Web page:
CAN BORO ever make the Great Leap Forward into the top six? Or will the weight of history, the resources at their disposal and the limitations of the potential crowd forever condemn them to bang their heads against the glass ceiling that prevents provincial upstarts from getting to the game’s top table? Worse still, will the force of football gravity pull them back into the abyss?
History – even recent history – is littered with the debris of clubs that got within touching distance only to be whisked away and cast back down into oblivion: Sunderland and Ipswich both broke briefly into the top group only to slip through the trapdoor within two years. Now Boro – UEFA Cup finalists less than 12 months ago – are anxiously looking over their shoulders at the cellar dwellers and hoping results go their way. Is top flight survival the best we can hope for? And does that constitute success?
One thing is certain: Boro are punching above their historical weight. In the all time top flight table Boro rank 20th they are behind Sheffield United, Wolves, Forest, Derby, Bolton, Blackburn, West Brom, Sheffield Wednesday and Sunderland. Most supporters who grew up in the pre-Premiership days will know that. And they are just ahead of West Ham, Birmingham, Stoke, Leicester, Southampton and Coventry.
Yet in the all time Premier League table Boro are ranked 13th and are above a lot of those teams that historically have been above them. The modern era has seen Boro make a massive and significant advance of seven places in the pecking order and edge towards the top half.
In a flawed but generally well reasoned “big club” table weighted to give a ranking based on historic trophies and top flight status, Boro are rated 21st. Yet again in the shorter time frame Boro have made a massive improvement. They have won a trophy more recently that 16 of the teams above them. If the weighting system was done over the Premiership lifespan (and as we know football started in 1992) and if it included cup final appearances too then Boro would by in the top eight or possibly even top six.
The Riverside years have constituted a Golden Age without precedent. The wonder team of Wilfie Mannion won nowt. Charlton’s Champions swept to the second division title but stuttered and stagnated in the top flight. But the era driven forward by Steve Gibson has produced a flurry of previously unknown benchmarks: the first major national knockout final appearance, the first FA cup semi, the first final, three Wembley trips in 13 months, the first trophy win, the first campaign in Europe, the first qualification through the league, a UEFA Cup final, nine years out of ten in the top flight and an epoch of expectations raised beyond the wildest dreams of any sane individual that ever frequented Ayresome Park. That is all to be applauded.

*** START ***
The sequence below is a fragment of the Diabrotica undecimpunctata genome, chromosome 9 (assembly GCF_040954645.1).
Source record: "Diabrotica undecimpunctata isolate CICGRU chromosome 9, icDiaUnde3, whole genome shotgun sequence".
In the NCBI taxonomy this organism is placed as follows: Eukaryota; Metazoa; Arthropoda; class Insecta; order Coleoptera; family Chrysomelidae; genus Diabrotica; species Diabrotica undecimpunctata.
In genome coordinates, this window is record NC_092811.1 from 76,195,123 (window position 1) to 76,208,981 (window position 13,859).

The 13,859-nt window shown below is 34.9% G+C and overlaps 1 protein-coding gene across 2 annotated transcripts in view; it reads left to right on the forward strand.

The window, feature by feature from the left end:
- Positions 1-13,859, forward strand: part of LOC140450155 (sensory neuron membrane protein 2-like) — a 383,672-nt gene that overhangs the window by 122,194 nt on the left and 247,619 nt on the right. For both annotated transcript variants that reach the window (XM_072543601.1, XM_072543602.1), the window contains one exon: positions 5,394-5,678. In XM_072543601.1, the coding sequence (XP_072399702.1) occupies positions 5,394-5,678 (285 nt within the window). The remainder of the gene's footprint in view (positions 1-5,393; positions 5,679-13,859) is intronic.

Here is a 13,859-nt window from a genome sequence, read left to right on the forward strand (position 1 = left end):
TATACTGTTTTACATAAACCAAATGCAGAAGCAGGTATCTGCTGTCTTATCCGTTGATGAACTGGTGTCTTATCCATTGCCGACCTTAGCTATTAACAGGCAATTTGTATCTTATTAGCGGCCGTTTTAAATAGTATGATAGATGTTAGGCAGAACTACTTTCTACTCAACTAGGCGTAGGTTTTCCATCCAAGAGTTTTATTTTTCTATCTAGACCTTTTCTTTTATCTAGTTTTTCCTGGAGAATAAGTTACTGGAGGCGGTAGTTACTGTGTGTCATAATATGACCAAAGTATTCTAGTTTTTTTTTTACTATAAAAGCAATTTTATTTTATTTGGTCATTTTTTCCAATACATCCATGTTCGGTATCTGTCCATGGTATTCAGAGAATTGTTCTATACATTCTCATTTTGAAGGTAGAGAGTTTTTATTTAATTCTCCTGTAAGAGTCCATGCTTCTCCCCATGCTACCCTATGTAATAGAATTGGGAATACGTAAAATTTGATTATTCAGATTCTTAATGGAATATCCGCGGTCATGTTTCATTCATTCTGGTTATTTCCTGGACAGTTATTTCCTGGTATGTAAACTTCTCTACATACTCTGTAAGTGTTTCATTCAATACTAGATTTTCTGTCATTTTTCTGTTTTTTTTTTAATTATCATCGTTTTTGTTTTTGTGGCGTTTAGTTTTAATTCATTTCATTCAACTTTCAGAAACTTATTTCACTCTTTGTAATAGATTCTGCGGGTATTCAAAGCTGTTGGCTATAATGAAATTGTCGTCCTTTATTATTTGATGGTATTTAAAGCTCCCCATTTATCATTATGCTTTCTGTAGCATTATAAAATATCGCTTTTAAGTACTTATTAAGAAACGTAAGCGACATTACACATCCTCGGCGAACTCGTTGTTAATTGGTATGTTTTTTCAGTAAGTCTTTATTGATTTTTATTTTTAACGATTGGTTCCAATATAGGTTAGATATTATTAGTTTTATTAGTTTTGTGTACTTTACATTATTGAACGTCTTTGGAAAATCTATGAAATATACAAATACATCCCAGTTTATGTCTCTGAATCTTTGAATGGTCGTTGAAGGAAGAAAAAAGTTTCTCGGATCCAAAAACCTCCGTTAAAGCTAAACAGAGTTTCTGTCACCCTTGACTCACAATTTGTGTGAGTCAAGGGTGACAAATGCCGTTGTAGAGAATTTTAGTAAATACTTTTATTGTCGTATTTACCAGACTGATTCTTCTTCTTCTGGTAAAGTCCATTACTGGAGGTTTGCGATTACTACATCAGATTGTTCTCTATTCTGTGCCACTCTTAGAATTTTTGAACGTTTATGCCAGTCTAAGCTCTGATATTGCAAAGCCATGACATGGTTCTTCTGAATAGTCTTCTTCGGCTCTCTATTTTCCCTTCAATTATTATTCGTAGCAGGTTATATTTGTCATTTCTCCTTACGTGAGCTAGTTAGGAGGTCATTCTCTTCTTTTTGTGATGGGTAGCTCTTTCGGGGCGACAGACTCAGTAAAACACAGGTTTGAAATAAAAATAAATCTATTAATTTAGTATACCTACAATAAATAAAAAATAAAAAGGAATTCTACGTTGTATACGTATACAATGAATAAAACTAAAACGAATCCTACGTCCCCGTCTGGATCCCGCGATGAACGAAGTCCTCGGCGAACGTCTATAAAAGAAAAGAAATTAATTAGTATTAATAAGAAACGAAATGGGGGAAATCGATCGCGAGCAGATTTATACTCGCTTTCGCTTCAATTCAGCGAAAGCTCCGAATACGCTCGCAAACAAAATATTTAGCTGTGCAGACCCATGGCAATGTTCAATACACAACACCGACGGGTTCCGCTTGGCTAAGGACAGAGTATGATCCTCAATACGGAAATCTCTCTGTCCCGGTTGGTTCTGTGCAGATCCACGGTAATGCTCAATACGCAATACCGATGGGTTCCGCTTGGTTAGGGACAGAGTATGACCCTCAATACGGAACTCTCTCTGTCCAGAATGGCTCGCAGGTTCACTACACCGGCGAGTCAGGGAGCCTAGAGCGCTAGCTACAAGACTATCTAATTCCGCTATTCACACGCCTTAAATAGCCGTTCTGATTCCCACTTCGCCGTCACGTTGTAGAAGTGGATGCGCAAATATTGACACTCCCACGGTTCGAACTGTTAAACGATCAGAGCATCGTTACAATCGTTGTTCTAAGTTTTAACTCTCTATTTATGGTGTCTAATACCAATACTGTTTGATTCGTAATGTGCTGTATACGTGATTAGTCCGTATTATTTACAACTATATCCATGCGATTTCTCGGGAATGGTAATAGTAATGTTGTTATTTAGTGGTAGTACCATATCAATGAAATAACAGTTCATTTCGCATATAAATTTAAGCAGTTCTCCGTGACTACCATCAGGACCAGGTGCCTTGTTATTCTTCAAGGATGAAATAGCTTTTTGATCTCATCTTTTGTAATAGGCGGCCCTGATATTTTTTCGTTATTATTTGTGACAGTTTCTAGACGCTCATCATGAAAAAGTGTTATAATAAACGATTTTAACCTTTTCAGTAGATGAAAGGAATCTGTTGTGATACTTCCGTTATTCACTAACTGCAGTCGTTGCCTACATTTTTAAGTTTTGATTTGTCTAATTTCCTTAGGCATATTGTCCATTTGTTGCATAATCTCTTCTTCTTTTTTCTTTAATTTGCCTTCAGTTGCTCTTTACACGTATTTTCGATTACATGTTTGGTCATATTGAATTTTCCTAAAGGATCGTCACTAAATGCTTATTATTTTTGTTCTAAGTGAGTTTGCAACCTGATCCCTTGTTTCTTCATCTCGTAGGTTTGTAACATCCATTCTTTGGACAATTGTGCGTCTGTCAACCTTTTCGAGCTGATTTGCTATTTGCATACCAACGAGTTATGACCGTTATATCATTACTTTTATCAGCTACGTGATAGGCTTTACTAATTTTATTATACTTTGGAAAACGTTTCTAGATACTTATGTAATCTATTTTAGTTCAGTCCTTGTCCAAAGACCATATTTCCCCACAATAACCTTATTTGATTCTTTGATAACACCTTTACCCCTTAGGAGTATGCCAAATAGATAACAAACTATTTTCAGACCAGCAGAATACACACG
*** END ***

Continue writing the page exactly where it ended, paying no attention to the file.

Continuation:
But can that be sustained? The growing fear is that it can not. To escape the force of gravity you need momentum greater than the forces holding you back. For years the club undoubtedly had that momentum – the early days of the Riverside Revolution were marked by the wildest optimism imaginable and as the club moved to a plush new home and signed current English internationals, the Brazilian player of the year and a striker straight from scoring in the Champions League final. It seemed anything was possible. The sky was the limit for this Infant Hercules of a club and the success in cups seemed to confirm that.
As time has passed and the cavalier approach was replaced with fear filled scientific professionalism under McClaren the naive zealotry of the crowd has been corroded by reality and replaced by cynicism, defeatism and dreary resignation. And the artificially inflated expectations have become a burden. Now, for many, finishing 13th – Boro’s true historic level – is not good enough. After the peak of a seventh place finish, form in the bread and butter league games has collapsed. In successive season’s Boro have flirted with the relegation battle for long spells and punctuated pedestrian capitulations to the bottom sides with inexplicable successes against the elite to become a byword for inconsistency.
And it is not just down to cash and an inability to compete financially. Boro’s turnover in recent years has been in the top ten. A ÃÂ£50m plus turnover in 2004-05 puts them just outside the kind of figures being posted by Europe’s richest 20 clubs.
It comes down to momentum and there are several signs that that vital force is being lost. The crowd is one indicator, not just its declining size but also the matchday malaise and collapse in atmosphere and evaporation of belief and ambition. Another sign is the signals sent out by the club with ominous warnings that “Teesside will get the club it can afford” and an associated slashing of the wage bill and removal of deadwood (which is not a bad thing) and a failure to solve some glaring weaknesses in the squad in the last two transfer windows (which is).
The failure to invest may be underpinned by prudent financial reasoning – I for one believe clubs should control wages and money spent on transfers and agents’ fees – but it comes with a massive risk attached. Boro are a fragile side as the results when even just two or three first choice players are out illustrate. Without Mark Viduka and Jonathan Woodgate – two player who are no means certain to be here next term – Boro could have been in the bottom three right now and unless that lack of quality is addressed that may be the case next season.
The club have reached a watershed. There needs to be sweeping changes to the squad if it is to compete and that will take investment, and there needs to be a sea-change in the way the club interact with the crowd if they are to galvanise support, reinvigourate the Riverside Revolution and regain that crucial momentum. You need a lot of momentum to escape gravity.